My medium-format rangefinder film camera is an early-1990s Mamiya 6. Upon its release in 1989, Mamiya had branded this model as the New Mamiya 6, in order to distinguish it from an earlier “Mamiya Six” camera that had been introduced in the 1940s.

My Mamiya 6 with 50mm f/4.0 lens and leather strap photo
My Mamiya 6 with 50mm f/4.0 lens and leather strap

Most of the time, I am shooting this rangefinder camera with the 50mm f/4 lens as shown above. This is the widest lens available for this camera. Sometimes I also shoot it with the “standard” 75mm f/3.5 lens pictured below. As a third lens for use with this camera, Mamiya also produced a 150mm f/4.5; unfortunately I don’t own that lens (yet).

Mamiya 75mm f/3.5 lens for Mamiya 6
Mamiya 75mm f/3.5 lens for Mamiya 6

Due to the vibration-free and quiet electronic leaf shutters, both lenses deliver sharp images at every aperture. The richness of details in the resulting medium-format negatives is spectacular. For a medium-format camera, its form factor draws far less attention in public than let’s say a Hasselblad or a twin-lens reflex camera would.

The lens mount can be partially collapsed when the camera is not in use, which makes the Mamiya 6 an ideal compact travel companion. The lens will retract 37mm (about 1.5 in.) into the body – please see the following photos for a comparison of the camera’s footprint with the 50mm lens being collapsed vs. the lens being expanded.

Top view of Mamiya 6 with collapsed 50mm lens
Top view of Mamiya 6 with collapsed 50mm lens
Top view of Mamiya 6 with expanded 50mm lens
Top view of Mamiya 6 with expanded 50mm lens

The massive bright viewfinder makes this camera a joy to use, and focusing is really easy and fun. The finder and magnification are fixed, and frame lines will automatically adjust based on the currently attached lens. Please see the image below for an example view through the viewfinder with the 50mm lens attached:

View through the Mamiya 6 viewfinder (with framelines for 50mm lens) - the scenery is a southbound view from my apartment in Tokyo.
View through the Mamiya 6 viewfinder (with framelines for 50mm lens)

The camera has a built-in dark slide that allows the lenses to be changed with film in the camera. It can operate in auto exposure, auto exposure lock (AEL), and manual modes. With a few exceptions, I always shoot it in AEL mode. This corresponds to the “filled square” setting as seen on the exposure dial in the image below. That dial also includes a smaller window for setting the film speed/ISO, and allows for exposure compensation of -2 to +2 EV (in ⅓ EV increments). The internal meter on my camera still works very well, and I didn’t find it necessary so far to carry an additional external light meter.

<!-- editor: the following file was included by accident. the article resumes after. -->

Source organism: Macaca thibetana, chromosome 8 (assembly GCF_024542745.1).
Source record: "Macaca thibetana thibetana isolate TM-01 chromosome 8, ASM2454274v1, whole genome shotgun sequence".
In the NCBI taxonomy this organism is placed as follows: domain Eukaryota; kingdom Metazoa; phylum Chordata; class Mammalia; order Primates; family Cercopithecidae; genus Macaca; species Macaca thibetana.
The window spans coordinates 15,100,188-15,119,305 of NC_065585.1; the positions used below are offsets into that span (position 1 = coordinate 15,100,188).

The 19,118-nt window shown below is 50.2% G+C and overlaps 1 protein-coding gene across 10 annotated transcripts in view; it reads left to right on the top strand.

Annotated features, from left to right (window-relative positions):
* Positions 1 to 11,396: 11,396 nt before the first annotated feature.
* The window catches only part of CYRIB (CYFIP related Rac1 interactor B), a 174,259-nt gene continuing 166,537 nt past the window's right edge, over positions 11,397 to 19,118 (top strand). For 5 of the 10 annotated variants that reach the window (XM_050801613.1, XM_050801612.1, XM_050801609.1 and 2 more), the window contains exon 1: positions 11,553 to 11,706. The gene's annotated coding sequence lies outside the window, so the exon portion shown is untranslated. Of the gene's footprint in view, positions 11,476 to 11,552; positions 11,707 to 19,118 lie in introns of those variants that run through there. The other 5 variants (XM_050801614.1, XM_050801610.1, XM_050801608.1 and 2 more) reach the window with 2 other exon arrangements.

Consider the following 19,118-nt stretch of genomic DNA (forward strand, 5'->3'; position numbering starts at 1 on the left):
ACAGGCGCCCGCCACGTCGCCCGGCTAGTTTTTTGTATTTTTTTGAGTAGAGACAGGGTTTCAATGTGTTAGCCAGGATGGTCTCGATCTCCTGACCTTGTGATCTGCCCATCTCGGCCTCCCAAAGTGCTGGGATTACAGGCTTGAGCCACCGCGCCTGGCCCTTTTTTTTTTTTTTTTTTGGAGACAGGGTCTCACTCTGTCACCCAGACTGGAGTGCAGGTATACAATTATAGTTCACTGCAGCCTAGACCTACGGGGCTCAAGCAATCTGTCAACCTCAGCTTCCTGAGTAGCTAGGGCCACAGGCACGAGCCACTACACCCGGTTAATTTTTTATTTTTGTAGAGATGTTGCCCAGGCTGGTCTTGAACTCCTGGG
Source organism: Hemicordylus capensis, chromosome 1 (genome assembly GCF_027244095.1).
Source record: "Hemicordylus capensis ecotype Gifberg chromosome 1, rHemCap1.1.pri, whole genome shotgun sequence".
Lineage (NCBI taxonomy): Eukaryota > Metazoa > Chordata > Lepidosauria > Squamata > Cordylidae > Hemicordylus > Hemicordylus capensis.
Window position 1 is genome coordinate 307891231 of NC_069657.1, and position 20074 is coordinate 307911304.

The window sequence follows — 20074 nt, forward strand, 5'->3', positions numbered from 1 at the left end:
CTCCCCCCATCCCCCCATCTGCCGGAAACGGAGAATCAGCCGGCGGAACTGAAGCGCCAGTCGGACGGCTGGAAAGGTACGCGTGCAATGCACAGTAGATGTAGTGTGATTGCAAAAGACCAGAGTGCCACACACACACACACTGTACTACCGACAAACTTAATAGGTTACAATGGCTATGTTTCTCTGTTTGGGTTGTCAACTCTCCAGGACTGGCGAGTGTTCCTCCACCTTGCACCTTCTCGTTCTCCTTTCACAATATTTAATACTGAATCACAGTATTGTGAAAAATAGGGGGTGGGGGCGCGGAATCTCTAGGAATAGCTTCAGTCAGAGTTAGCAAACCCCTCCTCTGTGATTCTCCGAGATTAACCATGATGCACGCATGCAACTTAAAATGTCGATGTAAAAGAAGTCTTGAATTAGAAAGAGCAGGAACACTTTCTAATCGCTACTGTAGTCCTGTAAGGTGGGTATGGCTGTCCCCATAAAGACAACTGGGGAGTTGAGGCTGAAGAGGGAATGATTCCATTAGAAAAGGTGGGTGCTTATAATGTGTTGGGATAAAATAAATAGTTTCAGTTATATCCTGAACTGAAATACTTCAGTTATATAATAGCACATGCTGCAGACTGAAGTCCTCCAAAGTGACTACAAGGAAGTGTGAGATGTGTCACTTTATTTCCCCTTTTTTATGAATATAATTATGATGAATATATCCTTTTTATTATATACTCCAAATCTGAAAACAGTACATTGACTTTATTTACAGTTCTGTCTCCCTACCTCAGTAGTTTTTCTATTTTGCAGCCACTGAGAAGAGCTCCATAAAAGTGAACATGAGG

Top view of Mamiya 6 with detail of shutter speed dial
Top view of Mamiya 6 with detail of shutter speed dial

The Mamiya 6 will capture twelve 6 cm × 6 cm images on 120 film rolls, or 24 images on 220 film. The type of film is easily selected by adjusting the position of a pressure plate that is included in the back cover (visible on the righthand side in the image below). Inserting and changing film is easy, as there are pinches on the bottom of the camera body that conveniently help to snap the film roll and taking spool into place.

Back view of Mamiya 6 with open rear cover
Back view of Mamiya 6 with open rear cover

Please click here to view all photos on this site that were taken with this camera, or refer to one of the topical galleries below:

I got my mint Mamiya 6 at Nisshin Camera in Akihabara, Tokyo, Japan. At the same store, I also found the matching 50mm f/4 and 75mm f/3.5 lenses.

The horse-leather camera strap, customized with my name, comes from ‘Acru‘ in Osaka, Japan.

My Mamiya 6 with 50mm f/4.0 lens and leather strap - Alternate view photo
My New Mamiya 6 with 50mm f/4.0 lens and leather strap – Alternate view

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